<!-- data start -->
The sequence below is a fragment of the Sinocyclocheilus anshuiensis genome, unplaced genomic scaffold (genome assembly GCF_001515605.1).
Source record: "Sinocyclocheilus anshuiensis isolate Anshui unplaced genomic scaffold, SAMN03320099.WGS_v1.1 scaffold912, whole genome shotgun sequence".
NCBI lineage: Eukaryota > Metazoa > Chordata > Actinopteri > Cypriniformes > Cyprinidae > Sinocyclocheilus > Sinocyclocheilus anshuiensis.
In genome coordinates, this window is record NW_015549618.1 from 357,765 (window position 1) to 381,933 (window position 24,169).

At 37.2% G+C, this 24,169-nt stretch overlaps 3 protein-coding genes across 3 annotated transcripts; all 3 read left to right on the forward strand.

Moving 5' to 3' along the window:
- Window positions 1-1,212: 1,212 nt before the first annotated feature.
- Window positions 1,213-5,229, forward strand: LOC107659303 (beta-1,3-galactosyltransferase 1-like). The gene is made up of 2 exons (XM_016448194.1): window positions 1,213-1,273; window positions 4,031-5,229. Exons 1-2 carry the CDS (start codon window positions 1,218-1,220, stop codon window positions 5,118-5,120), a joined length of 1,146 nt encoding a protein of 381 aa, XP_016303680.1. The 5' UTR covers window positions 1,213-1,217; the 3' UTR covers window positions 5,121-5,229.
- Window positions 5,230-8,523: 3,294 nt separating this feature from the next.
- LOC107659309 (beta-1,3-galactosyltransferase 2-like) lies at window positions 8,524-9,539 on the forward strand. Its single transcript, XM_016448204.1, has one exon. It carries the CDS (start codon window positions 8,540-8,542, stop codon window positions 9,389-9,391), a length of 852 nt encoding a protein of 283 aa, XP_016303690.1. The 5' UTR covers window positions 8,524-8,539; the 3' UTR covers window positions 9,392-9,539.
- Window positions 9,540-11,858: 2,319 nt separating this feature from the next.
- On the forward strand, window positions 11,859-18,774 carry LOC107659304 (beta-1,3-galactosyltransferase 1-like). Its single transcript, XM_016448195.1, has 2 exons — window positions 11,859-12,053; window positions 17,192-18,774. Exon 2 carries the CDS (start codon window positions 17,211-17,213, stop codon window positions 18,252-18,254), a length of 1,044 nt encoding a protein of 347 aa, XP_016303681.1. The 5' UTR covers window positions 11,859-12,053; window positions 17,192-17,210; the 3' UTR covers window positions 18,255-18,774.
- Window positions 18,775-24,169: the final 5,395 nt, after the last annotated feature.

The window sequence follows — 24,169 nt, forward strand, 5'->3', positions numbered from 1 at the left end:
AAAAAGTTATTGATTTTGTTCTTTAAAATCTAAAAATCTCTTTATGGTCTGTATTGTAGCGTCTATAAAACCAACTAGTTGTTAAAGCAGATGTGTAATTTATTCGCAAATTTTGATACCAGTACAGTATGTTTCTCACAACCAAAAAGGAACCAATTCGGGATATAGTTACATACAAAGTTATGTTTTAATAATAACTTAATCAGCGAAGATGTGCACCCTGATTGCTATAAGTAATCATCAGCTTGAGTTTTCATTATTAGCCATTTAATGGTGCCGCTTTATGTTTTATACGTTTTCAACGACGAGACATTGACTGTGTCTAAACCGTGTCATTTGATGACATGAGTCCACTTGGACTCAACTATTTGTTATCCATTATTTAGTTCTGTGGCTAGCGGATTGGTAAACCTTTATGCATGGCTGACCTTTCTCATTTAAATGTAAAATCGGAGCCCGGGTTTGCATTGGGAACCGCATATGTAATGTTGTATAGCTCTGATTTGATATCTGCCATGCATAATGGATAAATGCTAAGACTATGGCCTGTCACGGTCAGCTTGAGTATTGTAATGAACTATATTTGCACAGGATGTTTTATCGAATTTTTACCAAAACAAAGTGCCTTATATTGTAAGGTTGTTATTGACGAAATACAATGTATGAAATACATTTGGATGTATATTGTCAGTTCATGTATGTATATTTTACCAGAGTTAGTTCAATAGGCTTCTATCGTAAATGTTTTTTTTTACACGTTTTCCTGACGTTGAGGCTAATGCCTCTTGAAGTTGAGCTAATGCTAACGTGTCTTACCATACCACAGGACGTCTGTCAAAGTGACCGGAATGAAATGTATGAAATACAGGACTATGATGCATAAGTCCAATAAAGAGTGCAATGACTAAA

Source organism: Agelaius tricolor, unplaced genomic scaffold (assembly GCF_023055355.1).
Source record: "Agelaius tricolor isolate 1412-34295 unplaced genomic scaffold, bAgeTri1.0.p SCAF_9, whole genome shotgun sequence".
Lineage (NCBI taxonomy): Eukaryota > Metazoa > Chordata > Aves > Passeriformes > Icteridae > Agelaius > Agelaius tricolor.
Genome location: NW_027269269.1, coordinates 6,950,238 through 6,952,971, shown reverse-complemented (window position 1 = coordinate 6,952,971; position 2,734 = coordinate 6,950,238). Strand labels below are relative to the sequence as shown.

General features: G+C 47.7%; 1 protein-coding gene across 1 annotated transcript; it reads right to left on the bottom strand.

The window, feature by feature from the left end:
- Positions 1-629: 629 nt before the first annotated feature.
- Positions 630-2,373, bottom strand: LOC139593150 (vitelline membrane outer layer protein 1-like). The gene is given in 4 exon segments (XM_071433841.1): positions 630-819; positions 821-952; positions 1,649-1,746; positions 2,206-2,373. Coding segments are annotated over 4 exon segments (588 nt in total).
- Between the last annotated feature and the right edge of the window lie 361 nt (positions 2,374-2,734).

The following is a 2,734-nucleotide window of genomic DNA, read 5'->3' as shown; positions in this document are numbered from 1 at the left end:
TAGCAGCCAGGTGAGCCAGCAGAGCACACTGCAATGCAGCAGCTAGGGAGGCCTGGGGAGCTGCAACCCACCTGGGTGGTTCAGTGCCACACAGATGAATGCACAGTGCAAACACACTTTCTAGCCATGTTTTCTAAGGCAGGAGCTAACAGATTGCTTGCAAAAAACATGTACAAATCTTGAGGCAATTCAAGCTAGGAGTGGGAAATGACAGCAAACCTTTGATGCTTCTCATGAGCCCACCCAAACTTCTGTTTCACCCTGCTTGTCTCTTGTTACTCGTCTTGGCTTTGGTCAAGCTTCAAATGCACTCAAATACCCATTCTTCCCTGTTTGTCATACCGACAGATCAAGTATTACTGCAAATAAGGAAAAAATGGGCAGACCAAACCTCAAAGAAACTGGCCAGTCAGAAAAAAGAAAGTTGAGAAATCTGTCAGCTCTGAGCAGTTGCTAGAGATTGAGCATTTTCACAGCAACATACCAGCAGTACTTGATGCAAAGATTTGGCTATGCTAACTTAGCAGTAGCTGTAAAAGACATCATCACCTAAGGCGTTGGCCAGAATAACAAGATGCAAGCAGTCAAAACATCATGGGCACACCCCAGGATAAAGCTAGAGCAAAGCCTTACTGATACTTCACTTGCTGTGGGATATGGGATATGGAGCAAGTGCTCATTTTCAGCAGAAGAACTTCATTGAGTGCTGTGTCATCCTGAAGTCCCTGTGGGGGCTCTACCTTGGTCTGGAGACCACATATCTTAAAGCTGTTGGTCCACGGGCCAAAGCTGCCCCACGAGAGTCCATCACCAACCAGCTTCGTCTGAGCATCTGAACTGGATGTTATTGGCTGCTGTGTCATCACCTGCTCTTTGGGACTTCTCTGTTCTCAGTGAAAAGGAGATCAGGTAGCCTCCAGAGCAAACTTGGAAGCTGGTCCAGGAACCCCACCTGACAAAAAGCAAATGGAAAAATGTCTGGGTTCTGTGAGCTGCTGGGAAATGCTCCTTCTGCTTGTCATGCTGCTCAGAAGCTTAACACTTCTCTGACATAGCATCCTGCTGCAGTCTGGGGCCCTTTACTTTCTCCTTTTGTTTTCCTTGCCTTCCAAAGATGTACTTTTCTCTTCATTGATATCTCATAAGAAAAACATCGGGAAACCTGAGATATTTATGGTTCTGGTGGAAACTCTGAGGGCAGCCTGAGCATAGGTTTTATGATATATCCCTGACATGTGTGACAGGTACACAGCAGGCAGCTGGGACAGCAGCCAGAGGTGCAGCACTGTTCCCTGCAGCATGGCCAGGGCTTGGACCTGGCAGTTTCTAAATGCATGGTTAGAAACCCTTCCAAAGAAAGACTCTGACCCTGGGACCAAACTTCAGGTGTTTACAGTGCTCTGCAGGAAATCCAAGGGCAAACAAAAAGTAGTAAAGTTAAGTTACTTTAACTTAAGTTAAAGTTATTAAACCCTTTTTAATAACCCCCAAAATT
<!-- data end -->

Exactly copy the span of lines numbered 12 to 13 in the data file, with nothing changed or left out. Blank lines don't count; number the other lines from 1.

- On the forward strand, window positions 11,859-18,774 carry LOC107659304 (beta-1,3-galactosyltransferase 1-like). Its single transcript, XM_016448195.1, has 2 exons — window positions 11,859-12,053; window positions 17,192-18,774. Exon 2 carries the CDS (start codon window positions 17,211-17,213, stop codon window positions 18,252-18,254), a length of 1,044 nt encoding a protein of 347 aa, XP_016303681.1. The 5' UTR covers window positions 11,859-12,053; window positions 17,192-17,210; the 3' UTR covers window positions 18,255-18,774.
- Window positions 18,775-24,169: the final 5,395 nt, after the last annotated feature.